Astraphobia, also known as astrapophobia, brontophobia, keraunophobia, or tonitrophobia is an abnormal fear of thunder and lightning, a type of specific phobia. It is a treatable phobia that both humans and animals can develop. The term astraphobia is composed of the words ἀστραπή (astrape; lightning) and φόβος (phobos; fear).
A person with astraphobia will often feel anxious during a thunderstorm even when they understand that the threat to them is minimal. Some symptoms are those accompanied with many phobias, such as trembling, crying, sweating, panicked reactions, the sudden feeling of using the bathroom, nausea, the feeling of dread, fingers in the ears and rapid heartbeat. However, there are some reactions that are unique to astraphobia. For instance, reassurance from other people is usually sought, and symptoms worsen when alone. Many people who have astraphobia will look for extra shelter from the storm. They might hide underneath a bed, under the covers, in a closet, in a basement, or any other space where they feel safer. Efforts are usually made to smother the sound of the thunder; the person may cover their ears or curtain the windows.
A sign that someone has astraphobia is a very heightened interest in weather forecasts. An astraphobic person will be alert for news of incoming storms. They may watch the weather on television constantly during rainy bouts and may even track thunderstorms online. This can become severe enough that the person may not go outside without checking the weather first. This can lead to anxiety. In very extreme cases, astraphobia can lead to agoraphobia, the fear of leaving the home.
In 2007 scientists found astraphobia is the third most prevalent phobia in the US. It can occur in people of any age. It occurs in many children, and should not be immediately identified as a phobia because children naturally go through many fears as they mature. Their fear of thunder and lightning cannot be considered a fully developed phobia unless it persists for more than six months. In this case, the child's phobia should be addressed, for it may become a serious problem in adulthood.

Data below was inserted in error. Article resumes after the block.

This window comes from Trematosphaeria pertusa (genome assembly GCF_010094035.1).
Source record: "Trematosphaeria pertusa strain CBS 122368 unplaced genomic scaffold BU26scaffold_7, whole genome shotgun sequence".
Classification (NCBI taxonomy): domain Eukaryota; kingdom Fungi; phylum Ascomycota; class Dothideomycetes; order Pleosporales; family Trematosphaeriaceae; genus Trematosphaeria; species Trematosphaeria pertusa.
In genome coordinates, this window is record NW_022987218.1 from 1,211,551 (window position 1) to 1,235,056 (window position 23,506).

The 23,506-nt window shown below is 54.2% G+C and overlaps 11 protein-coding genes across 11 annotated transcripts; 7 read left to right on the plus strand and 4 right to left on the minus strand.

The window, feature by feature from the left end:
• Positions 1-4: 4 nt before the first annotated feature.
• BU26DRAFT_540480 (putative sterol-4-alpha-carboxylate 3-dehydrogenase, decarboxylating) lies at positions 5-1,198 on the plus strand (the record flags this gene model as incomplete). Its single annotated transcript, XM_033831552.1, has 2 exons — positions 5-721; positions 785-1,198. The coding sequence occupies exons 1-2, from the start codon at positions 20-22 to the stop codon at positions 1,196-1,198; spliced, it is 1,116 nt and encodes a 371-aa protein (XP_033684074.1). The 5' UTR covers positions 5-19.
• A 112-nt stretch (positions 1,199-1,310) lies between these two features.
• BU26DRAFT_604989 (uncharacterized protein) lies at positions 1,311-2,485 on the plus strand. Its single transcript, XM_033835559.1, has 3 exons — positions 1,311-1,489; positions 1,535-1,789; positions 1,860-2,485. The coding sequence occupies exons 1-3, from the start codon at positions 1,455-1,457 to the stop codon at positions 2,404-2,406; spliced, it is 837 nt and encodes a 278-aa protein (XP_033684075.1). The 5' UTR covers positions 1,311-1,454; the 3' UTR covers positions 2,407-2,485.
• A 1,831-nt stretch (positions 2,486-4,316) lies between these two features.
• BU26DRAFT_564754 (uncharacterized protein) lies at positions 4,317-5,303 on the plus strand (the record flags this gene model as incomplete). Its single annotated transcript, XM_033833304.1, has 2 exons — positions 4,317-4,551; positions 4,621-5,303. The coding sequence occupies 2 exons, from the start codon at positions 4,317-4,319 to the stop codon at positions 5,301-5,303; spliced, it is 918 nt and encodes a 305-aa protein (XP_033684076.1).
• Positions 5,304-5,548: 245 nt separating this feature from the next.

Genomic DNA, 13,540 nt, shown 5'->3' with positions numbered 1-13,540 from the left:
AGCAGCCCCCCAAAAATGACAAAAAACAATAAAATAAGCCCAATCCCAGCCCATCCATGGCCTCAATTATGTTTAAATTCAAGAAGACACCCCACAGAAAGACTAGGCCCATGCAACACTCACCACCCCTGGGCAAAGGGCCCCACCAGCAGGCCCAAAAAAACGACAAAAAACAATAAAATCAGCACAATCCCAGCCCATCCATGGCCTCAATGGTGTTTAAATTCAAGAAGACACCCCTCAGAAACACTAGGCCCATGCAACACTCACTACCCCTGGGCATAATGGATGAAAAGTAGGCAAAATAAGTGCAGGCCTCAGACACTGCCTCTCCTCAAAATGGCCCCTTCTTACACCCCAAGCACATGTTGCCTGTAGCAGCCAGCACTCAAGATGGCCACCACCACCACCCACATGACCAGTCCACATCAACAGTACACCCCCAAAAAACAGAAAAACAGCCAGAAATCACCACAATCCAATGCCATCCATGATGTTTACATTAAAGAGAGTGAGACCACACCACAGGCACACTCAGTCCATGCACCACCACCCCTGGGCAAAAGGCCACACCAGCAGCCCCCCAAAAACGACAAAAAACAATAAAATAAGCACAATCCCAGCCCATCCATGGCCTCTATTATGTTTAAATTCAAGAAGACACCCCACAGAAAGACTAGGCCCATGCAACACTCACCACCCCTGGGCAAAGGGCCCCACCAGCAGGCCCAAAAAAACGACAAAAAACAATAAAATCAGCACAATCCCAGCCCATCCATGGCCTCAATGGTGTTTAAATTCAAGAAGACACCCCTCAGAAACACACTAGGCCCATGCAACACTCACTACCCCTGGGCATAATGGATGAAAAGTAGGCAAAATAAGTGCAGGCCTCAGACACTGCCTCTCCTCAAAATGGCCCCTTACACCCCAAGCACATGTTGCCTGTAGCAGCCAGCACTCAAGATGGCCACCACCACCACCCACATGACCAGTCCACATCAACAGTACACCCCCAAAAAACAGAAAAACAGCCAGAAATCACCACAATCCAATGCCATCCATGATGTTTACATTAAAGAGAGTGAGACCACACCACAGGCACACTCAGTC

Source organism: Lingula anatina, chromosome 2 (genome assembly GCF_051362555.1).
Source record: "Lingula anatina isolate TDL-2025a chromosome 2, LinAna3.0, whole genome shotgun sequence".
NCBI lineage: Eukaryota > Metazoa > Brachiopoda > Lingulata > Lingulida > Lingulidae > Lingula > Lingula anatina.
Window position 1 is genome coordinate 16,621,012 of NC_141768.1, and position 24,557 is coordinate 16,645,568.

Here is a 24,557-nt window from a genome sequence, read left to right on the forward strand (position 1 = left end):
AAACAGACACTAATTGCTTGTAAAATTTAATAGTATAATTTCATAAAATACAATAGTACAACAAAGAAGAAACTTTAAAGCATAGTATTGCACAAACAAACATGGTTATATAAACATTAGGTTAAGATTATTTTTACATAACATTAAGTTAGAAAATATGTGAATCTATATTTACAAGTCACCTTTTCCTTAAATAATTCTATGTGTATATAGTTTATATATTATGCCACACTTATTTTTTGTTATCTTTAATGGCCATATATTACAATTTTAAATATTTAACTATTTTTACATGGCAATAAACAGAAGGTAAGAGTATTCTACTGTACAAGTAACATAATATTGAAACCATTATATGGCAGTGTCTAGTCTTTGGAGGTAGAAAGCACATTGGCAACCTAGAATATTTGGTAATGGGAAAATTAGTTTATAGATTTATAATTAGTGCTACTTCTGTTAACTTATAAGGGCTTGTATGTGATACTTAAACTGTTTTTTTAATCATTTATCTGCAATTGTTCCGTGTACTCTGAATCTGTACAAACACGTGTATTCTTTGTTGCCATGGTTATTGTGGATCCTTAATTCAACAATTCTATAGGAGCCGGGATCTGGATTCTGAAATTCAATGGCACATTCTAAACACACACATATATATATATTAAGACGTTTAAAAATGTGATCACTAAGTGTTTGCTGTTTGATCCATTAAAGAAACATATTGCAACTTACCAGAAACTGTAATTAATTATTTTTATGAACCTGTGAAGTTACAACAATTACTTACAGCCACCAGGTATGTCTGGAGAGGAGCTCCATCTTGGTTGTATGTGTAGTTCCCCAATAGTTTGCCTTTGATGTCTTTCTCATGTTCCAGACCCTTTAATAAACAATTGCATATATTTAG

To lessen a child's fear during thunderstorms, the child can be distracted by games and activities. A bolder approach is to treat the storm as an entertainment; a fearless adult is an excellent role model for children.
The most widely used and possibly the most effective treatment for astraphobia is exposure to thunderstorms and eventually building an immunity. Cognitive behavioral therapy is also often used to treat astraphobia. The patient will in many cases be instructed to repeat phrases to himself or herself in order to become calm during a storm. Heavy breathing exercises can reinforce this effort.
Dogs and cats
Dogs may exhibit severe anxiety during thunderstorms; between 15 and 30 percent may be affected. Research confirms high levels of cortisol - a hormone associated with stress - affects dogs during and after thunderstorms. Remedies include behavioral therapies such as counter conditioning and desensitization, anti-anxiety medications, and Dog Appeasing Pheromone, a synthetic analogue of a hormone secreted by nursing canine mothers.
Studies have also shown that cats can be afraid of thunderstorms. Whilst it is very rare, cats have been known to hide under a table or behind a couch during a thunderstorm.
Generally if any animal is anxious during a thunderstorm or any similar, practically harmless event (e.g. fireworks display), it is advised to simply continue behaving normally, instead of attempting to comfort animals. Showing fearlessness is, arguably, the best method to "cure" the anxiety.
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